As the start of a new academic year looms my thoughts are taken up with how to avoid the morning frustration of having to wait for ten to twenty minutes for the express bus from Central Railway Station. The queue stretches around a quarter of Belmore Park to facilitate the transportation of ten plus thousand students each morning.
There are a few options available to me, including a ten minute walk down the road to catch the 370. The route is picturesque, zigzagging from Leichhardt, through Annandale and Glebe to Newtown. As the total journey time can take over one hour on one bus I opt for a split journey that includes joining the 370 later along its meandering path.
This morning leaving the house at 8:15, I catch the bus from the stop nearest home on the Parramatta Road. Alighting at around 8:30, I walk a few steps along Mallet Street to be greeted by the familiar sound of song birds that reside in the area. Also, the electric buzz of cicadas in the trees of Camperdown Park; it’s going to be a hot day!
Being on a schedule I refrain from stopping to take pictures every few steps as I rediscover the quiet backstreets of Newtown. Row upon row of simple Victorian terraced houses squeezed into every available space and pockets of vegetation jostling for a spot to burst forth.
When I reach King Street I am confronted by the thunder of cars, buses and trucks speeding towards the city. This is an aspect of the suburb I don’t miss.
Taking my place in the shade of the awning I forget to look around to check if it’s safe to stop. The look on the face of a young skateboarder barely missing me lets me know that it was not.
The journey from Newtown to work usually takes twenty minutes. Queuing for the traffic lights as we approach Botany Road in Alexandria has quickly eaten into this overly ambitious target. I reach work at 9:50, an hour after boarding the bus. Even though I managed to take a rather lovely twenty minute walk the outcome of my experiment was disappointing. Maybe I can improve on the overall time by setting out earlier from home.
Knight in white shining armour
I humbly offer thanks for
Rescuing me from storm’s grip.
Although wind did whirl and whip,
With torrential rain pouring.
Chill of sodden clothes gnawing;
Welcome sight to see your face.
Now dry in warmth of your embrace.
There are people in my life who push my buttons, causing me to question my words and actions. Yesterday for example, the first email of the day was from a work colleague asking for a meeting to discuss myself and my team moving out of our offices. Some of their people would be moving in next week. They appeared in my office, shortly after receiving news that I knew nothing about the relocation. We exchanged points of view in a jovial manner. I offered one of the desks in the area for one of their team members, as a stop gap measure.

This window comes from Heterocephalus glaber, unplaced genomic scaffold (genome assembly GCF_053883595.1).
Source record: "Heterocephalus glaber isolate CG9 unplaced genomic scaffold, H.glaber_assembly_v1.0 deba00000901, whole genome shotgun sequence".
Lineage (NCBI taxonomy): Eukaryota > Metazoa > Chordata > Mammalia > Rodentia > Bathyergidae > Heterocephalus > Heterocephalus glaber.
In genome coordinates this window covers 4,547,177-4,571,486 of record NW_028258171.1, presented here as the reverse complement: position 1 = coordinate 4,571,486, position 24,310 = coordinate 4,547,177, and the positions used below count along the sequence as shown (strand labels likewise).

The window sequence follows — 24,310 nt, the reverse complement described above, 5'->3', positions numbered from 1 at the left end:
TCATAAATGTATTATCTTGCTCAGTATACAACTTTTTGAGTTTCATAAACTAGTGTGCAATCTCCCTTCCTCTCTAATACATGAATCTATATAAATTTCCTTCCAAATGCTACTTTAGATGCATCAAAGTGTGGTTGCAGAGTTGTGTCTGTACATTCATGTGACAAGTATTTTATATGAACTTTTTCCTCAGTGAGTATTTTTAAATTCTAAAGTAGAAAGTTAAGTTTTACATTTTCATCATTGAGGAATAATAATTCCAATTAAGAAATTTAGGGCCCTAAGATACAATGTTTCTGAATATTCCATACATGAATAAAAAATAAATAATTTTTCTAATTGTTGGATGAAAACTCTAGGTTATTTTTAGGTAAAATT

A small time later I received another email from them, letting me know that they had no intention of kicking us out. I know that they are not the catalyst, there are more senior powers at work. The communication ended with the following “Sorry for the stressful start to your morning.” What had I done to elicit this statement? I had been reasonable, calm, and accommodating in my discussion with them; in no way stressed.
An article from fastcompany.com What Happened When I Stopped Saying “Sorry” at Work For a Week explains the positive impact on the apologiser of replacing “sorry” with “thank you”. If my colleague had thanked me rather than apologising, I would also have been spared my own negative feelings of self doubt.
This butterfly reminds me of a morning journey in Spring when I experienced living art.
I look up to see an attractive woman in her early forties glide down the aisle with the grace of a ballet dancer.
I notice she wears silver sneakers without laces and black stockings beneath a soft black, calf length, bias cut skirt. The combination provides contrast to a loose fitting, burnt orange, wide necked, bat wing sleeve jumper.
An oversized black leather shoulder bag guides my attention to the glimpse of a tattoo of ancient script on her right forearm and tasteful antique gold rings, four on each hand.
Dark brown hair is scraped back into a small tidy bun. Gold dropper earrings with pale yellow stones, maybe citrine hang from sensual lobes. A clear Mediterranean complexion provides the backdrop for thin high arched brows above dark accepting eyes, a slight shadow of tiredness below. A slim refined aquiline nose carries my gaze to unsmiling dark blue-purple lips.
I realise this person is an ideal subject for a modern variation of a renaissance portrait.